However, I'll go a bit farther than @mattmia2 on one point. He implies that it could be set up as a non-pressurized system. Don't even think about doing that. You will need a heat exchanger powered by the boiler -- that can be direct from the boiler -- but the actual heating loop will have to be pressurized or you'll be fighting air in it all the time -- and any air at all in it would shut it down. No heat.
    Br. Jamie, osb
    Building superintendent/caretaker, 7200 sq. ft. historic house museum with dependencies in New England
    mattmia2mizmary
  • bburd
    bburd Member Posts: 184
    edited June 18
    If it were my house, I would decide how important separate zoning is; then probably get estimates for both approaches.

    A hot water zone would cost more to maintain, because it is more complicated:  the heat exchanger, pump, expansion tank and air separator will need repair or replacement as the system ages.

    With steam, there is not much to need fixing besides radiator shutoff valves and air vents, which are usually reliable.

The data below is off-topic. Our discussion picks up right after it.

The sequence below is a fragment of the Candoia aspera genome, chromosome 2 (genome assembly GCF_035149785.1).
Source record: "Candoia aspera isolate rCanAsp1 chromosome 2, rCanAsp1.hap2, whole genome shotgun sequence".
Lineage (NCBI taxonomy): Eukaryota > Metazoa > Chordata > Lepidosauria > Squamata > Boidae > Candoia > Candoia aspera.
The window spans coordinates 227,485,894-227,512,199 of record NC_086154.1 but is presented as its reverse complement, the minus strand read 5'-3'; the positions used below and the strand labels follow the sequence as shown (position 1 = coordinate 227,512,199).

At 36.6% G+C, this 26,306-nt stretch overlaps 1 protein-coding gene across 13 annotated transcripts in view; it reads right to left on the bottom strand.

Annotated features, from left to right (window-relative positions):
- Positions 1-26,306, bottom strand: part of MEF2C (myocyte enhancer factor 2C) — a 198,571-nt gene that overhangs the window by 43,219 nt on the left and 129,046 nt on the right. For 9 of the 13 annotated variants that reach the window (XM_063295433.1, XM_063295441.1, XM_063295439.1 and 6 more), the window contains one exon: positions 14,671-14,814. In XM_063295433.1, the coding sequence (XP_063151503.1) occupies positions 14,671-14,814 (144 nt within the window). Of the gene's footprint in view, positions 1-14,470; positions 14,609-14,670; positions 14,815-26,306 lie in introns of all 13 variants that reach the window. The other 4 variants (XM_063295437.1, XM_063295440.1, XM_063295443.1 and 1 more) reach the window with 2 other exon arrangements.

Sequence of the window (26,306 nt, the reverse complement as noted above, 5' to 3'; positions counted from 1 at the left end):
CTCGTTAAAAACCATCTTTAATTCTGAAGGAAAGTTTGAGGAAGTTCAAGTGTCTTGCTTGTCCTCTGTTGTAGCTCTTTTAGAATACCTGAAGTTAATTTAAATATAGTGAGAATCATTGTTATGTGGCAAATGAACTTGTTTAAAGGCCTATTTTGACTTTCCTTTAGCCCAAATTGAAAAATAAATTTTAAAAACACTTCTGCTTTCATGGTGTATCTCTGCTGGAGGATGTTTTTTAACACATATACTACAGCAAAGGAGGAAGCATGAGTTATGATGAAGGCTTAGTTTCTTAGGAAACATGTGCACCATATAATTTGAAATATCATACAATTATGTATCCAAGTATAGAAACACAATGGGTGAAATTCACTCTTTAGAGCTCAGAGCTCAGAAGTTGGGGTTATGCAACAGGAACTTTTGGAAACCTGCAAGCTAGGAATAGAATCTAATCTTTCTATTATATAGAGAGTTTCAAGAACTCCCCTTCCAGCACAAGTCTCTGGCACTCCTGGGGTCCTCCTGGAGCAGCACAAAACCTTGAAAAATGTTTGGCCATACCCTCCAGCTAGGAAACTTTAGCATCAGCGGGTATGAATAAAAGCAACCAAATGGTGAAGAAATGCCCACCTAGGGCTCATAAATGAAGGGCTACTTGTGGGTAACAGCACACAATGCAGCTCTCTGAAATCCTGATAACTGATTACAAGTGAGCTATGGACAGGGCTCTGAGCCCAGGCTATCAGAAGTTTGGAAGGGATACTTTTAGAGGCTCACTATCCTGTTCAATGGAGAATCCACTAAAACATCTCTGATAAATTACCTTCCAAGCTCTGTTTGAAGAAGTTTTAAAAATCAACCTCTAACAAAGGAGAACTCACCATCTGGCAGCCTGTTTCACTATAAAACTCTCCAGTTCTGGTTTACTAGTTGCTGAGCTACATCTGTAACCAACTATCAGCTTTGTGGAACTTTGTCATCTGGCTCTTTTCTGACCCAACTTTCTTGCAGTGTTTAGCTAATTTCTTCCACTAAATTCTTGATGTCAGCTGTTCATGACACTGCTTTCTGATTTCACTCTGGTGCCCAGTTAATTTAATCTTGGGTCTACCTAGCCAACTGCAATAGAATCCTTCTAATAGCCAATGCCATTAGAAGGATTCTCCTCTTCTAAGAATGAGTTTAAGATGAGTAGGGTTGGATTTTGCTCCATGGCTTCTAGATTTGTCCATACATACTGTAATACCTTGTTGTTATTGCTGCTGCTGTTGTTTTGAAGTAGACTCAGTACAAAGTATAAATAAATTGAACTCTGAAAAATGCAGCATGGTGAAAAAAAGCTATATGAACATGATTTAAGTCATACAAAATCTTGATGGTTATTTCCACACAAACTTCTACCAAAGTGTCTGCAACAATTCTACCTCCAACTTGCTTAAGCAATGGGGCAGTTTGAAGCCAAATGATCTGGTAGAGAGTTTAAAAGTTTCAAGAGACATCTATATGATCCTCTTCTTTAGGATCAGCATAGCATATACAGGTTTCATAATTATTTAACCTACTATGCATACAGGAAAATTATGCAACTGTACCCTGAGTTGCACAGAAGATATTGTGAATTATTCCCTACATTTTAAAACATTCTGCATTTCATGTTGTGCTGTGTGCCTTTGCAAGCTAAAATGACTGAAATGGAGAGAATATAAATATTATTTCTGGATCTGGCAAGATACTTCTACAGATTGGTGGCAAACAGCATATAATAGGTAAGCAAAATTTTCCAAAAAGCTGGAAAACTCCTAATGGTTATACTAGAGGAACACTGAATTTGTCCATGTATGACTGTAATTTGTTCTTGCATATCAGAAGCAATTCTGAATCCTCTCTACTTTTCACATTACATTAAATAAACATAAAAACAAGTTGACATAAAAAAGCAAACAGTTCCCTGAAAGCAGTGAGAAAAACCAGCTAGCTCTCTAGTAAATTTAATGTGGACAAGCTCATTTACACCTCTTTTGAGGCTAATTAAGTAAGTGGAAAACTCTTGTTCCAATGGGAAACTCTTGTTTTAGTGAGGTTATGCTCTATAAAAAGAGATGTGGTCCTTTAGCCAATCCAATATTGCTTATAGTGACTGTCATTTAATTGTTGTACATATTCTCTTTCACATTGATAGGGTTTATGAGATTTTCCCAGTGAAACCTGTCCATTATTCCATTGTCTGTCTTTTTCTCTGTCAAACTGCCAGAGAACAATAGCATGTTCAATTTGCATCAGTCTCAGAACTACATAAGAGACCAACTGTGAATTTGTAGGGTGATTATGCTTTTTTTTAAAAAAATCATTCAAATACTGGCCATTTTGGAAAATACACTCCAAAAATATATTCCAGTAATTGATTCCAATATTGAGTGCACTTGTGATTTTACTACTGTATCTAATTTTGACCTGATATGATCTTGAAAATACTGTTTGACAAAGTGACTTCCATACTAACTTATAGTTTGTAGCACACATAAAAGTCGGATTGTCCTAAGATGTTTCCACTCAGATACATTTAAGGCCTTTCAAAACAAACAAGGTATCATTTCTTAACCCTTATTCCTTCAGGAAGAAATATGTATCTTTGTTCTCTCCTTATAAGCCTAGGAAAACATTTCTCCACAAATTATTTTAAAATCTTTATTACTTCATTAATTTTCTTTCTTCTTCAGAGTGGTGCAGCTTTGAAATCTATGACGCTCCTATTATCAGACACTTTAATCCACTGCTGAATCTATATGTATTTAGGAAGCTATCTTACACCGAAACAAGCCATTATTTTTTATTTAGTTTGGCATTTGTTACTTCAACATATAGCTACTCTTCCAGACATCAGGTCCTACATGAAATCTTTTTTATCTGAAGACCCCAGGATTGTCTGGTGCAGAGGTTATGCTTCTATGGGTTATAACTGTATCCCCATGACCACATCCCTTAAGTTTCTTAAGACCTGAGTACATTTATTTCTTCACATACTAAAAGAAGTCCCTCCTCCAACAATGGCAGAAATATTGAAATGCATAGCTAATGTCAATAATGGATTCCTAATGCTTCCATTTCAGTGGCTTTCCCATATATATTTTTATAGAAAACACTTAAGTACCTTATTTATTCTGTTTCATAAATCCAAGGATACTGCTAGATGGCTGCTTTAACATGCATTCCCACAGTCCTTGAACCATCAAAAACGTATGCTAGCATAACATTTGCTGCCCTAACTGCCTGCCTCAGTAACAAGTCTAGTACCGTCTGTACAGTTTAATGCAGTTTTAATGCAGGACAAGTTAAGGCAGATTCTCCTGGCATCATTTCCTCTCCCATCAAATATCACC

If you go with steam, use the same type of radiator that you have downstairs. Mixing cast iron radiators with copper fin tube on the same thermostat zone will cause underheating of the rooms with fin tube or overheating of the rooms with cast iron. The two materials have very different thermal mass.

    If you do hot water as a separate zone, you can use any type of radiation that meets the heating load.

    Bburd
    mizmary
  • mizmary
    mizmary Member Posts: 9
    @Jamie Hall @bburd Thanks for your responses. I have a quote for the steam. Any guesses as to the relative initial cost of the two approaches? I'm not sure how important separate zoning *should* be? Do you think there's a high risk of not getting enough heat upstairs with the steam? I know *enough* is subjective. I wouldn't mind its being somewhat cooler, but do not have any sense of what the differential might be? Adjusting the radiator valves/vents would allow some adjustability, right? I do like the ease of steam in terms of maintenance and reliability. Ductless mini splits seem to be very popular right now -- does it make any sense to consider these? Thanks again.
  • EBEBRATT-Ed
    EBEBRATT-Ed Member Posts: 9,394
    @mizmary